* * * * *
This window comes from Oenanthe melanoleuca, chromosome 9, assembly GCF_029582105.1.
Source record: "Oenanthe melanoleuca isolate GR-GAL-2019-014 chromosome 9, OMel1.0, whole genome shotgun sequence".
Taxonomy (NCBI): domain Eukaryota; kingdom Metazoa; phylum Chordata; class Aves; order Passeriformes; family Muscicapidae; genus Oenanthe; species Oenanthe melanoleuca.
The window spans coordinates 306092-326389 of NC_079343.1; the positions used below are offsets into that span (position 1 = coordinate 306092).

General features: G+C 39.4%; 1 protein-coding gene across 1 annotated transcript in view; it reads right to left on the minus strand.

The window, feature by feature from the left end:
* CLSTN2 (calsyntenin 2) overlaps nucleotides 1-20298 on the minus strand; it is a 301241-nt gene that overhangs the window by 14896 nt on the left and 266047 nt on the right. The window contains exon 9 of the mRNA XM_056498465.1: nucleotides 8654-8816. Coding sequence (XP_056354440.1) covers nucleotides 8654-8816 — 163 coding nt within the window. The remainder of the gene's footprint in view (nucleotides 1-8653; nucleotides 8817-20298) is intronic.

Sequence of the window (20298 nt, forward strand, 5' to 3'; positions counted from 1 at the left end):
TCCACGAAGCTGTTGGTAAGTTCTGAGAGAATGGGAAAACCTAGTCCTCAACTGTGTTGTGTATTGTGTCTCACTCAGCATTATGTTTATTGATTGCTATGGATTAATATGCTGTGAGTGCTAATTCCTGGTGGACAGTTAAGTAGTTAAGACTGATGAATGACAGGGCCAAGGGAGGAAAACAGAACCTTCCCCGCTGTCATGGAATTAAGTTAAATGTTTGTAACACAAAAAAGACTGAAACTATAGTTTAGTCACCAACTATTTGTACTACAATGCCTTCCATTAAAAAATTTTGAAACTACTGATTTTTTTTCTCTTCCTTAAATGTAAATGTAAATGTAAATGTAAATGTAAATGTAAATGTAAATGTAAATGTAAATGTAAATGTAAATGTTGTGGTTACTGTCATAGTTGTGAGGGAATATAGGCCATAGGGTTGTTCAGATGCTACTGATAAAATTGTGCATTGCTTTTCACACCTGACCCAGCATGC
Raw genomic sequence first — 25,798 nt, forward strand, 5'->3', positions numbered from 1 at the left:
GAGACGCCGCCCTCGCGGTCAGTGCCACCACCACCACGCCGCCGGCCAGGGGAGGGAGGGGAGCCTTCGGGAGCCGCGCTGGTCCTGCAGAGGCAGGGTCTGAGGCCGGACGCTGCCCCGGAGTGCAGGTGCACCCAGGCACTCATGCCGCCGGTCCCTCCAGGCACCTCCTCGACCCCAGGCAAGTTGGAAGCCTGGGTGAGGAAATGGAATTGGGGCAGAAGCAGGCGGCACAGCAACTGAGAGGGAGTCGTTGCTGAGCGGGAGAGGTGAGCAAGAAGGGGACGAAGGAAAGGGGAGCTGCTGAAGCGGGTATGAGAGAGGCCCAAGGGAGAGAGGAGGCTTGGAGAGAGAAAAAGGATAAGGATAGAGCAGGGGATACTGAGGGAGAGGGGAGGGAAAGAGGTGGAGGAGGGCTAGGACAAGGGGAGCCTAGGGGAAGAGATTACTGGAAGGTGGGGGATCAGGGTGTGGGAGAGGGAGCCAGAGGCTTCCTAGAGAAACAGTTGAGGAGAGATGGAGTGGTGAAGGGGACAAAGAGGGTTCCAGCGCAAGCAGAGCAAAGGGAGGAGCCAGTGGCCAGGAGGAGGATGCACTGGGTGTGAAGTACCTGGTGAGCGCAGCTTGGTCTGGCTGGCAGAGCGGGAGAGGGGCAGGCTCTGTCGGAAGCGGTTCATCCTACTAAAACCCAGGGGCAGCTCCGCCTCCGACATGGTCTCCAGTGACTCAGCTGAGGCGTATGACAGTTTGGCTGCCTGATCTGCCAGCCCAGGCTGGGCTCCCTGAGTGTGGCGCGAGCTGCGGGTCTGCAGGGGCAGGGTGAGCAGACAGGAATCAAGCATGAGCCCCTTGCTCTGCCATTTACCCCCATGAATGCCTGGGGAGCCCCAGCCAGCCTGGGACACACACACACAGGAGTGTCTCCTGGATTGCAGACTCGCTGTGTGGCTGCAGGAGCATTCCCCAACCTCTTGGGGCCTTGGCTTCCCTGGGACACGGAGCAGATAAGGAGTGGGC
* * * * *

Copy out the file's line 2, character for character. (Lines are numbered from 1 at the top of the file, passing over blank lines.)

Source record: "Oenanthe melanoleuca isolate GR-GAL-2019-014 chromosome 9, OMel1.0, whole genome shotgun sequence".